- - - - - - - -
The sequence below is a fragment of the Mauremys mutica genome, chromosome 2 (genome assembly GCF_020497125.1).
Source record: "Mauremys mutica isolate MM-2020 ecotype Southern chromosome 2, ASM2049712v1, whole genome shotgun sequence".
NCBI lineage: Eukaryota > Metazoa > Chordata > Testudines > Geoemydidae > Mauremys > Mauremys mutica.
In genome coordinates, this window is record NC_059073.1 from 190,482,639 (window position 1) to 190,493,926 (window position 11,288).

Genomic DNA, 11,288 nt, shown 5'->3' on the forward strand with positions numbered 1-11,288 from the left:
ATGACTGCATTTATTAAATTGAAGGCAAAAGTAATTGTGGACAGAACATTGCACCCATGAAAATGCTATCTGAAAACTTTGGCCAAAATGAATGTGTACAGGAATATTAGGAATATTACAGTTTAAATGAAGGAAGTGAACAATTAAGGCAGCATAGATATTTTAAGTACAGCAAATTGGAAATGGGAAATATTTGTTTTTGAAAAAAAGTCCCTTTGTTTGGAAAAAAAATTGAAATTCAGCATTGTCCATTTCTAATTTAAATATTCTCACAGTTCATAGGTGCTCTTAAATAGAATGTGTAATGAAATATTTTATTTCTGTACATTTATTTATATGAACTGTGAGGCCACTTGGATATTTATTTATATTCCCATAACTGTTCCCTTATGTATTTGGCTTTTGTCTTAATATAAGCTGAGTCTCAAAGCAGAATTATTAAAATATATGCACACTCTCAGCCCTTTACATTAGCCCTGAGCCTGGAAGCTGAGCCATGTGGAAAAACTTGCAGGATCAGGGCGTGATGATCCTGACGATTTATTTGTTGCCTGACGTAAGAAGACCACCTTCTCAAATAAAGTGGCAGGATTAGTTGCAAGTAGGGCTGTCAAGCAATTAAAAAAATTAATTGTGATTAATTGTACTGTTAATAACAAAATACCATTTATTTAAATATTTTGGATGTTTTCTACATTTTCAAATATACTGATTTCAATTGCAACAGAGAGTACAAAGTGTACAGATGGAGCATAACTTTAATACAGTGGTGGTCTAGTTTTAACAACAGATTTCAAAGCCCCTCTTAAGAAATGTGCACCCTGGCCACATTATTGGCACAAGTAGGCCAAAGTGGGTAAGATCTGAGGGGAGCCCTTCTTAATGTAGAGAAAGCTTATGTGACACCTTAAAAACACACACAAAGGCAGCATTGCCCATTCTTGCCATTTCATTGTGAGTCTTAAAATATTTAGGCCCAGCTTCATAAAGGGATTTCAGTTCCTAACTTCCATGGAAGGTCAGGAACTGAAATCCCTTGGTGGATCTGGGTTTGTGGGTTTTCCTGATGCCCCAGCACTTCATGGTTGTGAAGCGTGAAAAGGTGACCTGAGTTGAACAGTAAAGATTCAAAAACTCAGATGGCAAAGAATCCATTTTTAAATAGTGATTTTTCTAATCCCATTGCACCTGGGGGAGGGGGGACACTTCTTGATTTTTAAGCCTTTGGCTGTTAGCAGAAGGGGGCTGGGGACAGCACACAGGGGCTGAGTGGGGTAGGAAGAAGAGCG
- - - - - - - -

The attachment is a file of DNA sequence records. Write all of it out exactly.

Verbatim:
The sequence below is a fragment of the Mauremys mutica genome, chromosome 2 (genome assembly GCF_020497125.1).
Source record: "Mauremys mutica isolate MM-2020 ecotype Southern chromosome 2, ASM2049712v1, whole genome shotgun sequence".
NCBI lineage: Eukaryota > Metazoa > Chordata > Testudines > Geoemydidae > Mauremys > Mauremys mutica.
In genome coordinates, this window is record NC_059073.1 from 190,482,639 (window position 1) to 190,493,926 (window position 11,288).

Genomic DNA, 11,288 nt, shown 5'->3' on the forward strand with positions numbered 1-11,288 from the left:
ATGACTGCATTTATTAAATTGAAGGCAAAAGTAATTGTGGACAGAACATTGCACCCATGAAAATGCTATCTGAAAACTTTGGCCAAAATGAATGTGTACAGGAATATTAGGAATATTACAGTTTAAATGAAGGAAGTGAACAATTAAGGCAGCATAGATATTTTAAGTACAGCAAATTGGAAATGGGAAATATTTGTTTTTGAAAAAAAGTCCCTTTGTTTGGAAAAAAAATTGAAATTCAGCATTGTCCATTTCTAATTTAAATATTCTCACAGTTCATAGGTGCTCTTAAATAGAATGTGTAATGAAATATTTTATTTCTGTACATTTATTTATATGAACTGTGAGGCCACTTGGATATTTATTTATATTCCCATAACTGTTCCCTTATGTATTTGGCTTTTGTCTTAATATAAGCTGAGTCTCAAAGCAGAATTATTAAAATATATGCACACTCTCAGCCCTTTACATTAGCCCTGAGCCTGGAAGCTGAGCCATGTGGAAAAACTTGCAGGATCAGGGCGTGATGATCCTGACGATTTATTTGTTGCCTGACGTAAGAAGACCACCTTCTCAAATAAAGTGGCAGGATTAGTTGCAAGTAGGGCTGTCAAGCAATTAAAAAAATTAATTGTGATTAATTGTACTGTTAATAACAAAATACCATTTATTTAAATATTTTGGATGTTTTCTACATTTTCAAATATACTGATTTCAATTGCAACAGAGAGTACAAAGTGTACAGATGGAGCATAACTTTAATACAGTGGTGGTCTAGTTTTAACAACAGATTTCAAAGCCCCTCTTAAGAAATGTGCACCCTGGCCACATTATTGGCACAAGTAGGCCAAAGTGGGTAAGATCTGAGGGGAGCCCTTCTTAATGTAGAGAAAGCTTATGTGACACCTTAAAAACACACACAAAGGCAGCATTGCCCATTCTTGCCATTTCATTGTGAGTCTTAAAATATTTAGGCCCAGCTTCATAAAGGGATTTCAGTTCCTAACTTCCATGGAAGGTCAGGAACTGAAATCCCTTGGTGGATCTGGGTTTGTGGGTTTTCCTGATGCCCCAGCACTTCATGGTTGTGAAGCGTGAAAAGGTGACCTGAGTTGAACAGTAAAGATTCAAAAACTCAGATGGCAAAGAATCCATTTTTAAATAGTGATTTTTCTAATCCCATTGCACCTGGGGGAGGGGGGACACTTCTTGATTTTTAAGCCTTTGGCTGTTAGCAGAAGGGGGCTGGGGACAGCACACAGGGGCTGAGTGGGGTAGGAAGAAGAGCG